Rational numbers

Upper elementary- and middle-school students often do not understand that decimal fractions represent concrete objects that can be measured by units, tenths of units, hundredths of units, and so on (Hiebert, 1992). For example, students have trouble writing decimals for shaded parts of rectangular regions divided into 10 or 100 equal parts (Hiebert & Wearne, 1986). Other students have little understanding of the value represented by each of the digits of a decimal number or know the value of the number is the sum of the value of its digits. Students of all ages have problems choosing the largest or the smallest in a set of decimals with different numbers of digits to the right of the decimal points (Carpenter et al., 1981; Hiebert & Wearne, 1986; Resnick et al., 1989). Upper elementary-school students can establish rich meanings for decimal symbols and do a variety of decimal tasks well after specially designed instruction using base-10 blocks (Wearne & Hiebert, 1988, 1989).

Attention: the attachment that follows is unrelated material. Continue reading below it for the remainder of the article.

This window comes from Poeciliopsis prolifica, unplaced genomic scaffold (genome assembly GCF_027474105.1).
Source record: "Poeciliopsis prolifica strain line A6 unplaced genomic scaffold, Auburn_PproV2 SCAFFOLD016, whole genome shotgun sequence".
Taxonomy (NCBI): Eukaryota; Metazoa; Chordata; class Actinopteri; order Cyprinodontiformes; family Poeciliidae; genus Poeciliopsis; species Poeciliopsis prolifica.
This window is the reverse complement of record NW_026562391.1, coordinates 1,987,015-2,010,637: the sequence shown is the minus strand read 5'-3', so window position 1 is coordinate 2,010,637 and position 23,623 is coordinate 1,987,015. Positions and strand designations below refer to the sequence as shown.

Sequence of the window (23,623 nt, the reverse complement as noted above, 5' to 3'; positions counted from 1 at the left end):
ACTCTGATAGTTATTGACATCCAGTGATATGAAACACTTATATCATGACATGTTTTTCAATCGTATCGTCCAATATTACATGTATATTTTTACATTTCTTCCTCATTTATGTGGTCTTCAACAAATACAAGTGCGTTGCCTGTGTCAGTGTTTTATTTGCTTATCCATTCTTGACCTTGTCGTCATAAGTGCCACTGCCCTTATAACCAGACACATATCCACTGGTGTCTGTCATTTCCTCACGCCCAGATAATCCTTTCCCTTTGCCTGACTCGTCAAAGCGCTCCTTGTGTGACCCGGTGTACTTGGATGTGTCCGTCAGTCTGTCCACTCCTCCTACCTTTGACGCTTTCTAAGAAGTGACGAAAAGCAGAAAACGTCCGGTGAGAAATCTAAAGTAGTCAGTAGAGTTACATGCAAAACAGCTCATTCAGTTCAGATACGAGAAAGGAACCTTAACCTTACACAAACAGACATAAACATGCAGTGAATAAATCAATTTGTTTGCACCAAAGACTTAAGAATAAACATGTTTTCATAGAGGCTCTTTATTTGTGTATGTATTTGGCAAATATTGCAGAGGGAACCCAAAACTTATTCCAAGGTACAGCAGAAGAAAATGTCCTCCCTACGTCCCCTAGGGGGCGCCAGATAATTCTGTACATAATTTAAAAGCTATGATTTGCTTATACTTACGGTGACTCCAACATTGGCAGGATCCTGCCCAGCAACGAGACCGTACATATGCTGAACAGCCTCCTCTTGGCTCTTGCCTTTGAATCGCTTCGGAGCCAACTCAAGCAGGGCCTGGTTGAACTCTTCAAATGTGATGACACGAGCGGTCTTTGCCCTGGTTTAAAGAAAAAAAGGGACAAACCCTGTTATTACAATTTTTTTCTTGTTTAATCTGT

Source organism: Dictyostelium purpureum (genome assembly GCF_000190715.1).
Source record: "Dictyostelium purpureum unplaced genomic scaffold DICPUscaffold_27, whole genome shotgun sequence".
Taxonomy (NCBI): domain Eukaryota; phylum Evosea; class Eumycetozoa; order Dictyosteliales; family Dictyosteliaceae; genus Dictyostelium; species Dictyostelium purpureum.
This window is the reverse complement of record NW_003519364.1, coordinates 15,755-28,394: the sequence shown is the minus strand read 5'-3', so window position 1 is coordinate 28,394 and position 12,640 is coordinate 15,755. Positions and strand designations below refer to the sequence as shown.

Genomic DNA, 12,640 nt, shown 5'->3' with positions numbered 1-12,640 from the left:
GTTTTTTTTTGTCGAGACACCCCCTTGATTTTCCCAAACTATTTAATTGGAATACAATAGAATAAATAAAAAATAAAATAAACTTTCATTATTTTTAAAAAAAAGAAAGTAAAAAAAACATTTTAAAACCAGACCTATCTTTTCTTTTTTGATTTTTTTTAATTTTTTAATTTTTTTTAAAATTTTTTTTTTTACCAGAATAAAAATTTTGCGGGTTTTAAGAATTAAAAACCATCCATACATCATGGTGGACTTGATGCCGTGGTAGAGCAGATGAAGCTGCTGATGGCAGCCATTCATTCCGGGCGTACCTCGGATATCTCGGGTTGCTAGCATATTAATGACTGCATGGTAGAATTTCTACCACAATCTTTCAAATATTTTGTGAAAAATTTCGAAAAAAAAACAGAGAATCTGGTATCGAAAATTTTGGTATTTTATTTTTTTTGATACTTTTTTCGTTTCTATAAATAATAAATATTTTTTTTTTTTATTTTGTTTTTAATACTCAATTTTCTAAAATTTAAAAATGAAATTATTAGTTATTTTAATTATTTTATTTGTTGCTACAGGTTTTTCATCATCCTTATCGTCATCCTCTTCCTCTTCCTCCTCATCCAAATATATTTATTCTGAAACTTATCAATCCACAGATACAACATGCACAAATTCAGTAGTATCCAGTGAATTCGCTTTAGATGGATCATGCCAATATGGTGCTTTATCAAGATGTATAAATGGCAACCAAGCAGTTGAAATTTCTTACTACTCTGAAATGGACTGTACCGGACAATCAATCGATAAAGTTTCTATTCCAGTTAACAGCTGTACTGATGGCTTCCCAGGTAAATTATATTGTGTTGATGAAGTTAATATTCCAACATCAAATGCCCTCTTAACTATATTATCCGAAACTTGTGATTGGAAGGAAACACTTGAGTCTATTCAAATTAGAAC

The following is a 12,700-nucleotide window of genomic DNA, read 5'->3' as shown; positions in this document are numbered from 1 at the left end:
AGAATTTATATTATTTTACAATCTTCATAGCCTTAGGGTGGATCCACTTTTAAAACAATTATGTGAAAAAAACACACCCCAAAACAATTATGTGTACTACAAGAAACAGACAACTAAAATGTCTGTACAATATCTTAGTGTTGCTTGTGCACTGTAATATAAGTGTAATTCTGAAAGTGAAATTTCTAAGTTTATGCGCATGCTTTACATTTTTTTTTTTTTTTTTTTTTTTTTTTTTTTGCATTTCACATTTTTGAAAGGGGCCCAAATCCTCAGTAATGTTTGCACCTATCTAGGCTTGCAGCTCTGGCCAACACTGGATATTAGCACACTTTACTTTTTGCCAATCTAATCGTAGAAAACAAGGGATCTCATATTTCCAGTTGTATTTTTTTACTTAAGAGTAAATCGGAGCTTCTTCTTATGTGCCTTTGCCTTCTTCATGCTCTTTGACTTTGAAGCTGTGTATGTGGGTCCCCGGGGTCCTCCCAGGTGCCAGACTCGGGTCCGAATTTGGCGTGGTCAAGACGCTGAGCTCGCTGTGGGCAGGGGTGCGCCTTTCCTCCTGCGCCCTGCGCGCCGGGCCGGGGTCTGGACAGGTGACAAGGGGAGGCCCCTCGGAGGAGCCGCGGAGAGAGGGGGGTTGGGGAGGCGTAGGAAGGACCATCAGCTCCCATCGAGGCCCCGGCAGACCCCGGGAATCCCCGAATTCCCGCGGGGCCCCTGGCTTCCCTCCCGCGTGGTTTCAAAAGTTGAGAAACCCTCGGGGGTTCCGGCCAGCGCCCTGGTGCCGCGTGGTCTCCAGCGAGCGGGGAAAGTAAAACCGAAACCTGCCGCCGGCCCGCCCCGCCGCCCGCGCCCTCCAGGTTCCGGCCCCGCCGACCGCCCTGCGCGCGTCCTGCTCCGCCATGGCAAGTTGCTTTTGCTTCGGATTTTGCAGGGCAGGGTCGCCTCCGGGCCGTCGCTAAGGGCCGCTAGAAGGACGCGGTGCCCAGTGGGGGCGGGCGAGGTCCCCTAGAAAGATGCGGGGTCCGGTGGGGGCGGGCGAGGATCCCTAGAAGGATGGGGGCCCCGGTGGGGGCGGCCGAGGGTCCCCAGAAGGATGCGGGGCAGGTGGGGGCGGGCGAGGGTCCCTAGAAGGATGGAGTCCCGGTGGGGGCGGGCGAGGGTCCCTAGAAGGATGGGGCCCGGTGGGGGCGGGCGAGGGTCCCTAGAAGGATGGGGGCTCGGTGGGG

Upper elementary- and middle-school students may exhibit limited understanding of the meaning of fractional number (Kieren, 1992). For example, many 7th-graders do not recognize that 5 1/4 is the same as 5 + 1/4 (Kouba et al., 1988). In addition, elementary-school students may have difficulties perceiving a frac-tion as a single quantity (Sowder, 1988), but rather see it as a pair of whole numbers. An intuitive basis for developing the concept of fractional number is provided by partitioning (Kieren, 1992) and by seeing fractions as multiples of basic units—for example, 3/4 is 1/4 and 1/4 and 1/4 rather than 3 of 4 parts (Behr et. al., 1983).


Middle-school and even high-school students may have limited understanding about the nature and purpose of estimation. They often think it is inferior to exact computation and equate it with guessing (Sowder, 1992b), so that they do not believe estimation is useful (Sowder & Wheeler, 1989). Students who see estimation as a valuable tactic for obtaining information use estimation more frequently and successfully (Threadgill-Sowder, 1984).

Number symbols

There is very little research into student understanding of number symbols as arbitrary conventions. It does indicate that not until 11 years of age do most children consider that correct counting with nonstandard symbols is as adequate as correct counting with standard symbols (Saxe et. al, 1989).

Research on Symbolic Relationships examines student understanding of the concepts of variable and algebraic equality, their ability to construct and interpret graphs, and their ability to solve algebraic equations. Several reviews on the literature base in this area are available (Herscovics, 1989; Kieran, 1989, 1992; Leinhardt et al., 1990).